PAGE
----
There’s a swimming hole on an island in the Philippines that is so blue and so clear that you have to visit it to convince yourself the photos of it aren’t Photoshopped. This stretch of the Hinatuan River is called the Enchanted river and it’s steeped in folklore. There are stories about fairies and elves being responsible for its incredible colour and other stories about fireflies and mystical happenings around the river.
The river flows into a deep pool that was once used for logging. The crystal clear aquamarine waters are a mix of fresh spring water and sea water that seeps in from where the river meets the ocean downstream. The water is so clear that you can see to the bottom. For a long time, there was a rumour that no one had ever been to the bottom and so no one really knew how deep the pit was. But that’s not true — it’s 80 feet or 24 metres deep. There’s an underwater cave down below that only adds to the mystique of the place. Divers have made their way inside, down a narrow passage that leads into a spacious chasm.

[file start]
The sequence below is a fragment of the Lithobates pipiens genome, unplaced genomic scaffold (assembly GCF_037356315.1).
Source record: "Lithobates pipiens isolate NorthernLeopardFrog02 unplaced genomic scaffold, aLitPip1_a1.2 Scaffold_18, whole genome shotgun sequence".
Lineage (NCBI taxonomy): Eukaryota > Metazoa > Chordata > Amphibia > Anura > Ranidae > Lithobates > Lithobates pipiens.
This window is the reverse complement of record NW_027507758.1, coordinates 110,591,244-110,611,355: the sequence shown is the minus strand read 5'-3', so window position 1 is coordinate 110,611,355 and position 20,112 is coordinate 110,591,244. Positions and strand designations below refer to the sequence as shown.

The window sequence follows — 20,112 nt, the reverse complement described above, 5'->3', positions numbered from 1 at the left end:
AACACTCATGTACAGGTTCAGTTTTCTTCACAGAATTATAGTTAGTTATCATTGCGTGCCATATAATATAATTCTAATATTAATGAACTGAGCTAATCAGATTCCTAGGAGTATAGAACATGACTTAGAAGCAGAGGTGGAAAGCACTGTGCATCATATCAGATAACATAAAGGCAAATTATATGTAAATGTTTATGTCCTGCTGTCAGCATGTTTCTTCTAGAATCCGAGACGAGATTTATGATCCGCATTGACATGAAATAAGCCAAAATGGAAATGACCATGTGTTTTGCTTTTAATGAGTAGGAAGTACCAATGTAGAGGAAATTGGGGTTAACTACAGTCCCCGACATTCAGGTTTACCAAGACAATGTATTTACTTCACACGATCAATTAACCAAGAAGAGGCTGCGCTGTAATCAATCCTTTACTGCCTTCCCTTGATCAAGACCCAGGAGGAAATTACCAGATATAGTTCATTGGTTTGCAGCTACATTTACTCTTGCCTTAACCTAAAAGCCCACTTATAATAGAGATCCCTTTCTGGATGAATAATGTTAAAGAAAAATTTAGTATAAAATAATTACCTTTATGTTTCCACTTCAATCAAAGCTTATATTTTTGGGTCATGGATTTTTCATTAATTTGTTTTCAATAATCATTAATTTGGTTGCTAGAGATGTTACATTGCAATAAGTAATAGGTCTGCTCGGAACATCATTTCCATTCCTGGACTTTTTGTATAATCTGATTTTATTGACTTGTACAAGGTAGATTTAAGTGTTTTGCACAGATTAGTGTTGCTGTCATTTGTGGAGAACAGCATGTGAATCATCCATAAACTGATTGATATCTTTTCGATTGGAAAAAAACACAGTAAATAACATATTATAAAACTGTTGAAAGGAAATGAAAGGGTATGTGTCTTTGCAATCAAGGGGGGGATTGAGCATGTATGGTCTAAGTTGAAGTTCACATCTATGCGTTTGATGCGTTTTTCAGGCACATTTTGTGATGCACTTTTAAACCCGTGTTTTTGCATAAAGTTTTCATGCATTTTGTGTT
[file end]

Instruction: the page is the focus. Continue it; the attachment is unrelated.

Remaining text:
There are fish in the pit, but they mostly go unseen until noon every day when the locals feed the fish scraps, drawing them up to the surface. There’s a small entrance fee to get in, but you’re free to swim, though visibility in the water decreases a bit when there are lots of people in there moving things around. You can rent a life jacket and you can even take a boat downstream to where the river meets the sea.
Quick facts – Enchanted River
Best time to go: Weekdays
Worst time to go: The Enchanted River can get really busy around Christmas time.
Average hotel price: $15 (Yes, $15!!!)
Do arrive early. The site closes every day at 5 pm.
Don’t expect a smooth ride in. The road to the river is rough and bumpy, but worth it!
Top 5 things to do at the Enchanted River
- Bring a mask and snorkel to get an even more incredible view of the river from below the surface.
- Rent a boat and cruise out to where the river meets the sea.
- Stick around for the fish feeding every day at noon.
- Grab some seafood for lunch from one of the food vendors on site.
- If you’re not a strong swimmer, rent a lifejacket and float in the shallow area just down from the deep pool.
Closer to home
The Sooke Potholes might be the best freshwater swimming on Vancouver Island. Tens of thousands of years ago, a glacier carved deep rock pools into this waterway, which are now full of water from the Sooke River. There are various pools to choose from and lots of hiking trails in the area, about a half hour from Victoria.